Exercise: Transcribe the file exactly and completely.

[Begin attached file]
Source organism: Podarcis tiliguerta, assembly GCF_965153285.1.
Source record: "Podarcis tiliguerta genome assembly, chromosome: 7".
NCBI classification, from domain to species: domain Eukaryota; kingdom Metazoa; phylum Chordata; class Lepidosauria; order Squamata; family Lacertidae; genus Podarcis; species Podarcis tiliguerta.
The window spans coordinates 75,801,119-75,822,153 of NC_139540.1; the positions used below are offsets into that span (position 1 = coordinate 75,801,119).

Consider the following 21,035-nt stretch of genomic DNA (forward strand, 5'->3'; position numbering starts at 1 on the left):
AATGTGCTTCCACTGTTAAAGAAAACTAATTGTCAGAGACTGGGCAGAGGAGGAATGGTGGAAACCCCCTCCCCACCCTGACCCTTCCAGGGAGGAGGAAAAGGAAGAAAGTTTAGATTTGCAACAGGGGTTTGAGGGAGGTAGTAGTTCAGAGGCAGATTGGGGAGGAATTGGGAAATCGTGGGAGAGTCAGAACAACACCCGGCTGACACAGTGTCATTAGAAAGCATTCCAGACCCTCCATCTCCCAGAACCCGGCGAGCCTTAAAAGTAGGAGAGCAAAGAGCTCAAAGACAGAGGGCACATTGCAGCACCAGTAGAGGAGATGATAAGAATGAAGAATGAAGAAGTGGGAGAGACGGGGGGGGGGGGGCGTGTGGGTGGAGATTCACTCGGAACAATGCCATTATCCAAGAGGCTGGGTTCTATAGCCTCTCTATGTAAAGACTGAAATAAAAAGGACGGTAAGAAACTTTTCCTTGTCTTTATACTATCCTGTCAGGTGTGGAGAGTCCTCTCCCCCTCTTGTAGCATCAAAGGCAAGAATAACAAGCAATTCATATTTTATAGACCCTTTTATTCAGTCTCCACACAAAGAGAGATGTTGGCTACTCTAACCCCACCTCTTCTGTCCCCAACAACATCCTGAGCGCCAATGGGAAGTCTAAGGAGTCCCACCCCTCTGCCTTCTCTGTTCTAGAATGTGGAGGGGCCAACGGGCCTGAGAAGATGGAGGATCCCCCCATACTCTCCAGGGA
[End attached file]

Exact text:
Source organism: Podarcis tiliguerta, assembly GCF_965153285.1.
Source record: "Podarcis tiliguerta genome assembly, chromosome: 7".
NCBI classification, from domain to species: domain Eukaryota; kingdom Metazoa; phylum Chordata; class Lepidosauria; order Squamata; family Lacertidae; genus Podarcis; species Podarcis tiliguerta.
The window spans coordinates 75,801,119-75,822,153 of NC_139540.1; the positions used below are offsets into that span (position 1 = coordinate 75,801,119).

Consider the following 21,035-nt stretch of genomic DNA (forward strand, 5'->3'; position numbering starts at 1 on the left):
AATGTGCTTCCACTGTTAAAGAAAACTAATTGTCAGAGACTGGGCAGAGGAGGAATGGTGGAAACCCCCTCCCCACCCTGACCCTTCCAGGGAGGAGGAAAAGGAAGAAAGTTTAGATTTGCAACAGGGGTTTGAGGGAGGTAGTAGTTCAGAGGCAGATTGGGGAGGAATTGGGAAATCGTGGGAGAGTCAGAACAACACCCGGCTGACACAGTGTCATTAGAAAGCATTCCAGACCCTCCATCTCCCAGAACCCGGCGAGCCTTAAAAGTAGGAGAGCAAAGAGCTCAAAGACAGAGGGCACATTGCAGCACCAGTAGAGGAGATGATAAGAATGAAGAATGAAGAAGTGGGAGAGACGGGGGGGGGGGGGCGTGTGGGTGGAGATTCACTCGGAACAATGCCATTATCCAAGAGGCTGGGTTCTATAGCCTCTCTATGTAAAGACTGAAATAAAAAGGACGGTAAGAAACTTTTCCTTGTCTTTATACTATCCTGTCAGGTGTGGAGAGTCCTCTCCCCCTCTTGTAGCATCAAAGGCAAGAATAACAAGCAATTCATATTTTATAGACCCTTTTATTCAGTCTCCACACAAAGAGAGATGTTGGCTACTCTAACCCCACCTCTTCTGTCCCCAACAACATCCTGAGCGCCAATGGGAAGTCTAAGGAGTCCCACCCCTCTGCCTTCTCTGTTCTAGAATGTGGAGGGGCCAACGGGCCTGAGAAGATGGAGGATCCCCCCATACTCTCCAGGGA